Tools like issues severity matrices, response protocols and Q&A docs should be developed in the PLAN stage to help provide guidance on the issues that do, and do not require a response.
Not all negative comments or issues require a response, and not all critics, cynics and brand detractors are worth trying to win over. Some people just don’t want to be helped, and some issues just can’t be resolved by the brand. In these instances, even though it can be tough, the best course of action is to simply move on.
For those issues that do require action, get the right people in place early, and map out the process for approvals so that responses are timely.
Now that you’ve reviewed the issues management plan, you’ve identified and fully assessed the issue, stop. Take a deep breath and think before you hit the “Share” button. While you want to be timely with your response, you also want to make sure it is accurate, thoughtful and aligns with all of your brands values.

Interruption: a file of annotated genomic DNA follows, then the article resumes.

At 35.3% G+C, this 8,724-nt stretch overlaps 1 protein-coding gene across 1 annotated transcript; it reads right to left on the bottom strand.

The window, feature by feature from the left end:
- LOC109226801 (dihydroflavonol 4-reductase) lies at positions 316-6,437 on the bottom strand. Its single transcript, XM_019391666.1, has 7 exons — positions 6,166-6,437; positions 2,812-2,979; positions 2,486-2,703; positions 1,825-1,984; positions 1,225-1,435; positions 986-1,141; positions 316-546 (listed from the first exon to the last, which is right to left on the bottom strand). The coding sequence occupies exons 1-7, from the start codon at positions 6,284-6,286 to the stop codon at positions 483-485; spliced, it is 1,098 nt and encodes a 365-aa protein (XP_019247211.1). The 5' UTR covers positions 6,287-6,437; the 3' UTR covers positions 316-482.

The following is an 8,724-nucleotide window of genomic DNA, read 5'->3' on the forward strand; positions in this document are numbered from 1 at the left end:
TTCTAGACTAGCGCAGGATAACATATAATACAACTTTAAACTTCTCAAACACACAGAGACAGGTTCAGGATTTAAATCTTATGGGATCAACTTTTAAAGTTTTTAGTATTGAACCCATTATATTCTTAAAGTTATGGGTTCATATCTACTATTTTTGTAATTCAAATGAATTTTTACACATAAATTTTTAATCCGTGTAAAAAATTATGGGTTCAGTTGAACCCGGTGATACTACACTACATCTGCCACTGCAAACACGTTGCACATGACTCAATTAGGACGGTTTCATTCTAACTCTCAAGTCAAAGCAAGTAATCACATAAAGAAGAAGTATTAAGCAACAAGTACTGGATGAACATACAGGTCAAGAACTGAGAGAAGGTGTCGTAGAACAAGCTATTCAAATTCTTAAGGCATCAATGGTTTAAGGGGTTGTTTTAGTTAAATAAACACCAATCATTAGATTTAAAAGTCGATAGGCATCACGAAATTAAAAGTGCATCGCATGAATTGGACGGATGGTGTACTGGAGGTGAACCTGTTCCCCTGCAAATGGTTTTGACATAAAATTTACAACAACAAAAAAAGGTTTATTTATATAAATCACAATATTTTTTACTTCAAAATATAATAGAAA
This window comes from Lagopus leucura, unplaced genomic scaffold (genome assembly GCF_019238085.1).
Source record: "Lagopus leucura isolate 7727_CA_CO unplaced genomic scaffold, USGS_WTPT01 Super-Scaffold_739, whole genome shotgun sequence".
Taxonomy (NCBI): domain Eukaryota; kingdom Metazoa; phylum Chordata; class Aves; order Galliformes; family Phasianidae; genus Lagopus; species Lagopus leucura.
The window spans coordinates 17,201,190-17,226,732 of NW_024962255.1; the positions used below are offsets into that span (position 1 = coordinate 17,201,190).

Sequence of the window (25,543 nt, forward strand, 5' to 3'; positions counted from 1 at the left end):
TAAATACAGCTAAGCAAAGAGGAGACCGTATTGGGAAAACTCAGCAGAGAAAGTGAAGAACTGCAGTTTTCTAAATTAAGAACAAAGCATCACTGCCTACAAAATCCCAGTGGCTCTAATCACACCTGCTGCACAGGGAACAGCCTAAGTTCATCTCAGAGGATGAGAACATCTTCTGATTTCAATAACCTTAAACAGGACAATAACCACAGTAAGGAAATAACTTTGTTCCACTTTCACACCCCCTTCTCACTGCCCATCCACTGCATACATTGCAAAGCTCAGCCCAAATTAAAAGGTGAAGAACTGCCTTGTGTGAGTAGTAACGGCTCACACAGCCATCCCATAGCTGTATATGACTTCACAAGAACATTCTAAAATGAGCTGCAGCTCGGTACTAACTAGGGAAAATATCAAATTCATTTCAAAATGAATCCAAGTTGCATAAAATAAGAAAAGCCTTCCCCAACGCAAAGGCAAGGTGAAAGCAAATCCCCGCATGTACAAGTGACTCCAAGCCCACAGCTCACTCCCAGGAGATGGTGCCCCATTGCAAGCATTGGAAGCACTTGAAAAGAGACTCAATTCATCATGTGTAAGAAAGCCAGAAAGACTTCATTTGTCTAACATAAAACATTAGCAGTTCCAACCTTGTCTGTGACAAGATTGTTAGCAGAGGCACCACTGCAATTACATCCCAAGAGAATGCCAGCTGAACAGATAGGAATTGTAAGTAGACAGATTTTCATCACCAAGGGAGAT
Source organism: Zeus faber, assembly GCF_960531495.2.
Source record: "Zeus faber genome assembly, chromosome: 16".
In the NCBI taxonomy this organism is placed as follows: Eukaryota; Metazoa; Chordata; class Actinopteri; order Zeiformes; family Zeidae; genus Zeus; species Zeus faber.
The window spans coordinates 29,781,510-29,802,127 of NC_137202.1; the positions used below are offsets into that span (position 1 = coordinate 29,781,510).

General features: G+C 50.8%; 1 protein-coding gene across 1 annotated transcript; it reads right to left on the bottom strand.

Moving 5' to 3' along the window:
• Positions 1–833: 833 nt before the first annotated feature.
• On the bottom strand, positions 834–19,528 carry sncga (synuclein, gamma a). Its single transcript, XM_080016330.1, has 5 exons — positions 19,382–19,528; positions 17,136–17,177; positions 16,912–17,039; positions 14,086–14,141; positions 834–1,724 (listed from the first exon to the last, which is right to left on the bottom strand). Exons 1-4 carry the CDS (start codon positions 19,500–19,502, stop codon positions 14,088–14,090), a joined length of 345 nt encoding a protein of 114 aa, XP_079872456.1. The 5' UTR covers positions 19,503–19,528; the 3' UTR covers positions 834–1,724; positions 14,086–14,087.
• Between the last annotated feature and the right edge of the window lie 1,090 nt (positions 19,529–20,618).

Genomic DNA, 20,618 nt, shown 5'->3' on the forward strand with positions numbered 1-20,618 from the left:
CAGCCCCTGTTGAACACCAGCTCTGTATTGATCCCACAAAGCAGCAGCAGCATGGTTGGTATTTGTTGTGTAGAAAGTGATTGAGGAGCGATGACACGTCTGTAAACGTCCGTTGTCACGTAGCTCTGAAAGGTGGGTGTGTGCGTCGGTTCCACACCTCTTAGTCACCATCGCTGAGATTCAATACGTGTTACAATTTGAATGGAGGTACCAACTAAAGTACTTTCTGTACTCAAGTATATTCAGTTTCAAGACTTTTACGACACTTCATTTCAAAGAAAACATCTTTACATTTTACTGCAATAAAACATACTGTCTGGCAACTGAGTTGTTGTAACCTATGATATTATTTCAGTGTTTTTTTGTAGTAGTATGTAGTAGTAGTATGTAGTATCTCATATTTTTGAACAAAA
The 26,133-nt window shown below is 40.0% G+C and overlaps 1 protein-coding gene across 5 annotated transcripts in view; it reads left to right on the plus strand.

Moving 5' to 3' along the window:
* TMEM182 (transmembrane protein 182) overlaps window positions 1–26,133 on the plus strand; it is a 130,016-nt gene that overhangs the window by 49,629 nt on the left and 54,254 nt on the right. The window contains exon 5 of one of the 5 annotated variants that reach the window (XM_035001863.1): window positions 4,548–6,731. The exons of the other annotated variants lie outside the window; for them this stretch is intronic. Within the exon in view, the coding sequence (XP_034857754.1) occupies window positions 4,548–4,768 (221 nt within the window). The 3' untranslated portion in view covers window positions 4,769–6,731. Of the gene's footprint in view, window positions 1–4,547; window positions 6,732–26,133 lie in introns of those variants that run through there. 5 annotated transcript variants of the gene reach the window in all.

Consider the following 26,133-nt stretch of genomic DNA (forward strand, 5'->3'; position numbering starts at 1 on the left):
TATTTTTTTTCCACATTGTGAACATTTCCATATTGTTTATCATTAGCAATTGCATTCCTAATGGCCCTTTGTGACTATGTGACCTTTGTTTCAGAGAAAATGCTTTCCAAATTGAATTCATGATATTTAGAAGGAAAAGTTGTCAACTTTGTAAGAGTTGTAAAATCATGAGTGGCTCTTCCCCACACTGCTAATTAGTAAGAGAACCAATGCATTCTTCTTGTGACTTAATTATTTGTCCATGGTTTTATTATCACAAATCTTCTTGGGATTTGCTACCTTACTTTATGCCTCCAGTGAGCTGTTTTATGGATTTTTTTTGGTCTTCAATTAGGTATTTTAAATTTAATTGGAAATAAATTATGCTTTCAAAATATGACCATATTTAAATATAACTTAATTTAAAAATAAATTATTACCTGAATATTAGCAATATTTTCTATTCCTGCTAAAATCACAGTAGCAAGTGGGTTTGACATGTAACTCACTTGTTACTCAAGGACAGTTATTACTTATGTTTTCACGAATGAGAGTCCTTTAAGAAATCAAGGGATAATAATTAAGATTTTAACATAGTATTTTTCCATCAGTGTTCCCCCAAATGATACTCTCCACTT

Be attentive and show your audience that you are there, you are listening, and that the brand is committed to doing whatever it takes to make things right. Be authentic, transparent and reinforce the brand goals, but also act like a human. Depending on the severity of the issue, people’s lives can literally be at stake, so take a tone that’s empathetic and appropriate for the issue.
Once the issue has hopefully been resolved by your brand, it is vital to conduct a review of how the situation was handled, from an operational, process and messaging angle. Were there any holes in your issues plan and playbook? Are there additional resources or tools that need to be brought on to prepare for future events? Did new questions from our audiences crop up that we hadn’t originally anticipated?
Many of these questions can be answered, in advance of an active issue by conducting crisis simulations and table-top exercises as part of the PLAN stage. So don’t wait for an issue to blow up before reviewing your current plans and processes.